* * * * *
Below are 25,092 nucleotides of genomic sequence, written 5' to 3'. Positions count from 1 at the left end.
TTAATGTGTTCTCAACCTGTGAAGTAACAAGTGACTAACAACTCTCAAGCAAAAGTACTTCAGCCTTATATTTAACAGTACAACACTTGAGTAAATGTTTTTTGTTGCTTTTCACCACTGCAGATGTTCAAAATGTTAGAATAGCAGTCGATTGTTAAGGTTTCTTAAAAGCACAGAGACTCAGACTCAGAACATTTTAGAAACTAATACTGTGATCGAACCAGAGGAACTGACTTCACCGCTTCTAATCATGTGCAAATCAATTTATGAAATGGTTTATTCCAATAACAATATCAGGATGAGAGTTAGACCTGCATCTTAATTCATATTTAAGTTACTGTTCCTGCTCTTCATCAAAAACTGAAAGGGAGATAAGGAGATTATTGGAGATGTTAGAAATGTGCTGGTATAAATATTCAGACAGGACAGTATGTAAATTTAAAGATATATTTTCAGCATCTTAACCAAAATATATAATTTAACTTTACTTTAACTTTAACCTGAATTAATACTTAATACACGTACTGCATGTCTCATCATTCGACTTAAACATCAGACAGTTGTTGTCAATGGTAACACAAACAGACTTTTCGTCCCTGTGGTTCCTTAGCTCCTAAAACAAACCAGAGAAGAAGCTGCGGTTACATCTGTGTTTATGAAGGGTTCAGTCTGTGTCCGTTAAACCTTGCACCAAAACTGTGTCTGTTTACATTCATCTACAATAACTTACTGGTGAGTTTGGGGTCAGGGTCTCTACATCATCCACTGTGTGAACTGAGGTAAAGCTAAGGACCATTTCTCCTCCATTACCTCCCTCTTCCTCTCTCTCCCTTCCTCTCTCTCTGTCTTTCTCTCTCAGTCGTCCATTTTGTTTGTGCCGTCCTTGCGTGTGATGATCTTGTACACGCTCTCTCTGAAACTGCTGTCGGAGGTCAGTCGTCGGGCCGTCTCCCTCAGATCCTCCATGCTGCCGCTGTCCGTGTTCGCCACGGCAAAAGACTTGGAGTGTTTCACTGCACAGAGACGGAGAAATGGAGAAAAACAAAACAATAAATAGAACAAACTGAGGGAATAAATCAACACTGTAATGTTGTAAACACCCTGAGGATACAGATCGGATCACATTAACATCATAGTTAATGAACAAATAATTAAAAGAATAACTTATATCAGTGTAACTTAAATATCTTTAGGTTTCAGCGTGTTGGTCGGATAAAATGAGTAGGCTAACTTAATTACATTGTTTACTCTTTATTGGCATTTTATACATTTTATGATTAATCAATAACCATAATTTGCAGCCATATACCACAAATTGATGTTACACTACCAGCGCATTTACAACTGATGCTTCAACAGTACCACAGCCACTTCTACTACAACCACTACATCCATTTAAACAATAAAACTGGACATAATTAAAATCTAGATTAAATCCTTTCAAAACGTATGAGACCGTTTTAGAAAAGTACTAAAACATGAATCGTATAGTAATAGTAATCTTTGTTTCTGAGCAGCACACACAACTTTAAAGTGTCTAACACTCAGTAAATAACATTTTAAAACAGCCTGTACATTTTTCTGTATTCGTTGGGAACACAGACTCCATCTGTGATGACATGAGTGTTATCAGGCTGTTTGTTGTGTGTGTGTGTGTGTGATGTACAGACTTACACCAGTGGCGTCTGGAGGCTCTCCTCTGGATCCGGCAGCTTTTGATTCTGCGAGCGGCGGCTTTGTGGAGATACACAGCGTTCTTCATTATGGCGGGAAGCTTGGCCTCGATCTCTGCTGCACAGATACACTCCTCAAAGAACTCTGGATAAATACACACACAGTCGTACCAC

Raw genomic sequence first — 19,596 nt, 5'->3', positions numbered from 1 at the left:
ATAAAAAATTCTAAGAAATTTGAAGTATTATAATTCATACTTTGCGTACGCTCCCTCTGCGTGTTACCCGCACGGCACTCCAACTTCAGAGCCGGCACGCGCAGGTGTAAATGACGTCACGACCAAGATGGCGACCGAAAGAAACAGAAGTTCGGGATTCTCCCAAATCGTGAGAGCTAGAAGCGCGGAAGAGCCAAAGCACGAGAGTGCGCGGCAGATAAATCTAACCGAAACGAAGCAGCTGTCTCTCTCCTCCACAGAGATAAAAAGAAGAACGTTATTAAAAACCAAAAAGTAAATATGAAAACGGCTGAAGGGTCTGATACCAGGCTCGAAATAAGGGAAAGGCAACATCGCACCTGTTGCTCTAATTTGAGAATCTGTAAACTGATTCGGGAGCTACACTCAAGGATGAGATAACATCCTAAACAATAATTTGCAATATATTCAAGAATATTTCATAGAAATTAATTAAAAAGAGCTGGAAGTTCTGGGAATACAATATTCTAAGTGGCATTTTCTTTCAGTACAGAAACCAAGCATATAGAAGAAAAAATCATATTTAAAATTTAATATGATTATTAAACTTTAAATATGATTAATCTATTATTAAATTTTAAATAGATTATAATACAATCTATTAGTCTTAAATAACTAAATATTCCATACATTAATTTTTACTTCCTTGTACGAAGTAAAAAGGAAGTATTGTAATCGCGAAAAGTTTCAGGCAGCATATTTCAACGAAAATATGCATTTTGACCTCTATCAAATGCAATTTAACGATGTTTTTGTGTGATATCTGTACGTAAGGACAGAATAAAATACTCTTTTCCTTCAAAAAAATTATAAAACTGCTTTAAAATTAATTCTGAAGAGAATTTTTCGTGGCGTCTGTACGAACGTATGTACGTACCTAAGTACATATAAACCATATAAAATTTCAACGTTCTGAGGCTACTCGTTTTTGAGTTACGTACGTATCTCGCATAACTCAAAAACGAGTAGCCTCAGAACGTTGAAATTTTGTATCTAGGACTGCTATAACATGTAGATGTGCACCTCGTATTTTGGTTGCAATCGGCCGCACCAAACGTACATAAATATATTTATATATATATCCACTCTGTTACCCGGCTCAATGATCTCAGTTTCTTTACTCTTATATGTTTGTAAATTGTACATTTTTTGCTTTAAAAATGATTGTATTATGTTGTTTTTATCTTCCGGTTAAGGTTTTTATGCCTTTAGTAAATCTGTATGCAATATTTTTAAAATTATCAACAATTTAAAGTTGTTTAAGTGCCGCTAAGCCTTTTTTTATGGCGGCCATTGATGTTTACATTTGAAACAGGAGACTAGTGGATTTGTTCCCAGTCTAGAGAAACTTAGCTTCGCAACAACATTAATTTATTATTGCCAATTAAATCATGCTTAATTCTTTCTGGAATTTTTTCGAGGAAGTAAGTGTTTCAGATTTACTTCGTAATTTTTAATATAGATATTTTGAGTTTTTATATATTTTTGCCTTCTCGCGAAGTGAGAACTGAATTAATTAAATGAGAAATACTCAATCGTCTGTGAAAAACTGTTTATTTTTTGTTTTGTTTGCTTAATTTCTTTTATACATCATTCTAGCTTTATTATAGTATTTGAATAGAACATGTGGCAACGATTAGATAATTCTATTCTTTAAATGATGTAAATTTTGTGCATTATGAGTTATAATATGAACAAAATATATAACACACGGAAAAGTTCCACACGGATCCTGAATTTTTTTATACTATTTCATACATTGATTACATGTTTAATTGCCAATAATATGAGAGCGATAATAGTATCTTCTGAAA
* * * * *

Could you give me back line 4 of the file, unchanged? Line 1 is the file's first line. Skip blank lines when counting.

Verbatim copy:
ATAAAAAATTCTAAGAAATTTGAAGTATTATAATTCATACTTTGCGTACGCTCCCTCTGCGTGTTACCCGCACGGCACTCCAACTTCAGAGCCGGCACGCGCAGGTGTAAATGACGTCACGACCAAGATGGCGACCGAAAGAAACAGAAGTTCGGGATTCTCCCAAATCGTGAGAGCTAGAAGCGCGGAAGAGCCAAAGCACGAGAGTGCGCGGCAGATAAATCTAACCGAAACGAAGCAGCTGTCTCTCTCCTCCACAGAGATAAAAAGAAGAACGTTATTAAAAACCAAAAAGTAAATATGAAAACGGCTGAAGGGTCTGATACCAGGCTCGAAATAAGGGAAAGGCAACATCGCACCTGTTGCTCTAATTTGAGAATCTGTAAACTGATTCGGGAGCTACACTCAAGGATGAGATAACATCCTAAACAATAATTTGCAATATATTCAAGAATATTTCATAGAAATTAATTAAAAAGAGCTGGAAGTTCTGGGAATACAATATTCTAAGTGGCATTTTCTTTCAGTACAGAAACCAAGCATATAGAAGAAAAAATCATATTTAAAATTTAATATGATTATTAAACTTTAAATATGATTAATCTATTATTAAATTTTAAATAGATTATAATACAATCTATTAGTCTTAAATAACTAAATATTCCATACATTAATTTTTACTTCCTTGTACGAAGTAAAAAGGAAGTATTGTAATCGCGAAAAGTTTCAGGCAGCATATTTCAACGAAAATATGCATTTTGACCTCTATCAAATGCAATTTAACGATGTTTTTGTGTGATATCTGTACGTAAGGACAGAATAAAATACTCTTTTCCTTCAAAAAAATTATAAAACTGCTTTAAAATTAATTCTGAAGAGAATTTTTCGTGGCGTCTGTACGAACGTATGTACGTACCTAAGTACATATAAACCATATAAAATTTCAACGTTCTGAGGCTACTCGTTTTTGAGTTACGTACGTATCTCGCATAACTCAAAAACGAGTAGCCTCAGAACGTTGAAATTTTGTATCTAGGACTGCTATAACATGTAGATGTGCACCTCGTATTTTGGTTGCAATCGGCCGCACCAAACGTACATAAATATATTTATATATATATCCACTCTGTTACCCGGCTCAATGATCTCAGTTTCTTTACTCTTATATGTTTGTAAATTGTACATTTTTTGCTTTAAAAATGATTGTATTATGTTGTTTTTATCTTCCGGTTAAGGTTTTTATGCCTTTAGTAAATCTGTATGCAATATTTTTAAAATTATCAACAATTTAAAGTTGTTTAAGTGCCGCTAAGCCTTTTTTTATGGCGGCCATTGATGTTTACATTTGAAACAGGAGACTAGTGGATTTGTTCCCAGTCTAGAGAAACTTAGCTTCGCAACAACATTAATTTATTATTGCCAATTAAATCATGCTTAATTCTTTCTGGAATTTTTTCGAGGAAGTAAGTGTTTCAGATTTACTTCGTAATTTTTAATATAGATATTTTGAGTTTTTATATATTTTTGCCTTCTCGCGAAGTGAGAACTGAATTAATTAAATGAGAAATACTCAATCGTCTGTGAAAAACTGTTTATTTTTTGTTTTGTTTGCTTAATTTCTTTTATACATCATTCTAGCTTTATTATAGTATTTGAATAGAACATGTGGCAACGATTAGATAATTCTATTCTTTAAATGATGTAAATTTTGTGCATTATGAGTTATAATATGAACAAAATATATAACACACGGAAAAGTTCCACACGGATCCTGAATTTTTTTATACTATTTCATACATTGATTACATGTTTAATTGCCAATAATATGAGAGCGATAATAGTATCTTCTGAAA